Making the time is what responsible people do.  If Mom or Dad can't take you, get it together with a few friends and get on a bus or train, or car and get there. (Also, getting in a car with four of your friends saves money; split the gas fare, make a bunch of sandwiches, and off you go. That's what we all did back in the day. When did traveling independently become such big deal for someone who claims to be ready to go off to college?)

If you live in a foreign country, or you're on the other side of the country—and you are not from a family of means—then you get the pass. Then and only then can you settle for meeting with the reps who visit Nigeria. (I am not being sarcastic.)

And if, like many of my truly disadvantaged kids, you really can't afford to visit, then you get a pass. In both cases, you need to find a way to explain your reasons for not visiting in a letter of some sort or in your supplemental essay for that school and you had better done everything else in your power to research that college and write about these extraordinary things you did to get to know the school and its majors and programs beyond fairs. You scoured though YouTube videos, youniversitytv.com, contacted the head of (for example) the College Republicans Club or the GLBT club president, that Accounting professor, and on, and on, and on. And explain why you were not able to visit.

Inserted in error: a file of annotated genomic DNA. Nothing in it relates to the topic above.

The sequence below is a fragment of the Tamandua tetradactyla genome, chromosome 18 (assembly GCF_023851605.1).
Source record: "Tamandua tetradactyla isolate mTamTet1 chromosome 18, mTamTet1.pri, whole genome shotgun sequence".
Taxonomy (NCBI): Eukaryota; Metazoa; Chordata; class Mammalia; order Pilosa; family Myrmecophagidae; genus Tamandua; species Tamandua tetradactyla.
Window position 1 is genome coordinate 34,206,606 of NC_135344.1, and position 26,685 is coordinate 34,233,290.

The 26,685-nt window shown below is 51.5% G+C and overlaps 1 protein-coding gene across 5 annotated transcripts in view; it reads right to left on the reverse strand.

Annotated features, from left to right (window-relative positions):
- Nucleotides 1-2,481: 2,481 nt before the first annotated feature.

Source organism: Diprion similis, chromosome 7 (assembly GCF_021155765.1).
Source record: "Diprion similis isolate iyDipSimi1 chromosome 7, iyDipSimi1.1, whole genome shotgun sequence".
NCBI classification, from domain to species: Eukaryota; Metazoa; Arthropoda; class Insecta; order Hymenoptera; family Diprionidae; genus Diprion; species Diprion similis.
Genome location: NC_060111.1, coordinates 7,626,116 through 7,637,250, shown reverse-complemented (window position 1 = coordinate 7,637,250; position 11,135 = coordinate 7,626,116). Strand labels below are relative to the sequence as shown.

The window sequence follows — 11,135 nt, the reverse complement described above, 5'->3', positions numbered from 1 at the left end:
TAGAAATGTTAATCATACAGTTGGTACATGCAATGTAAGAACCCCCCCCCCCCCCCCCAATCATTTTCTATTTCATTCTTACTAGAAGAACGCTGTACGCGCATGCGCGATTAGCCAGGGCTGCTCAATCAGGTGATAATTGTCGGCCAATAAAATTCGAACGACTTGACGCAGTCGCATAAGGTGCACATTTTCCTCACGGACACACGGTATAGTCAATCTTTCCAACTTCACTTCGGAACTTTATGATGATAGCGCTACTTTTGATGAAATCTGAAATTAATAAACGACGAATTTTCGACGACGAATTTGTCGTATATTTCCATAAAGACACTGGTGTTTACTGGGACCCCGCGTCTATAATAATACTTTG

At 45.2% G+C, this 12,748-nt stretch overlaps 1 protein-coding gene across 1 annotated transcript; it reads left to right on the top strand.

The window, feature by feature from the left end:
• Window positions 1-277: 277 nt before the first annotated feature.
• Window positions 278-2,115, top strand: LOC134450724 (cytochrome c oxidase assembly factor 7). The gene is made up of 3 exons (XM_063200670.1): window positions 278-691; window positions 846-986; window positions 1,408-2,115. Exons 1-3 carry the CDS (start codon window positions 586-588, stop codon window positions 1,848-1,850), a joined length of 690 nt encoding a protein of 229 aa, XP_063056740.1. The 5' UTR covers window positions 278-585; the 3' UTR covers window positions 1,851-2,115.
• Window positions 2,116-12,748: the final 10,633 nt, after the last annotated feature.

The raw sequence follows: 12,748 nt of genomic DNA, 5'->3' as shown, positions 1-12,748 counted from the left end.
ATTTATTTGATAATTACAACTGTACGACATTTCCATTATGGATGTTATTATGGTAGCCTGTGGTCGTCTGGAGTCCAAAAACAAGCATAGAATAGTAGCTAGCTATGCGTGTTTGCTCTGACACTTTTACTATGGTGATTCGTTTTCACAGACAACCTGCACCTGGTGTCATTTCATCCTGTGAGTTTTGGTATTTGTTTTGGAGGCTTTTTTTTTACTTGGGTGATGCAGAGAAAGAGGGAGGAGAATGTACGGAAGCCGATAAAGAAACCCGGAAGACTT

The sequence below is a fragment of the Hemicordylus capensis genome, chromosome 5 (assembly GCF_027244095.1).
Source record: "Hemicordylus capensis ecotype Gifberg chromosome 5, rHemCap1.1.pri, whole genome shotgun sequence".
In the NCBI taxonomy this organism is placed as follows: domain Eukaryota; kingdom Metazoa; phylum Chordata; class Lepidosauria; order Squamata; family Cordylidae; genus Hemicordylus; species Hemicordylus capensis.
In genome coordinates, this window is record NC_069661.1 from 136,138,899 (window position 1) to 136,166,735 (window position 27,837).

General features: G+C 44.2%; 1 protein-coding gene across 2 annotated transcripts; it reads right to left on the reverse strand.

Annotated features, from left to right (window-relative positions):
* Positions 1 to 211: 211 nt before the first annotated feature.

I am serious. It just gets Auntie Evan crazy when y’all come up with excuses like time. I'd like to know what you’re so busy with that you cannot find a day here or there or a weekend to visit three of your ten top choice schools. Think of it this way: If a college was a girl or guy you were into, you’d fall over backward to find the time to get to that first date.

In short, not visiting campuses is “pennywise and pound-foolish.” Ask your grandfather what that means.

Auntie Evan


Don't be shy! Schedule a consultation to find out how we can help you.

Facebook Twitter Google Digg LinkedIn StumbleUpon Email

 Chipotle is adding its first new menu item in eight years: tofu sofritas.  What does that have to do with b-school?  Everything.

By Ben Feuer

Bloomberg Businessweek reported this week that Chipotle will be sprucing up its menu with its first new offering since 2005 -- and it's going to be tofu sofritas.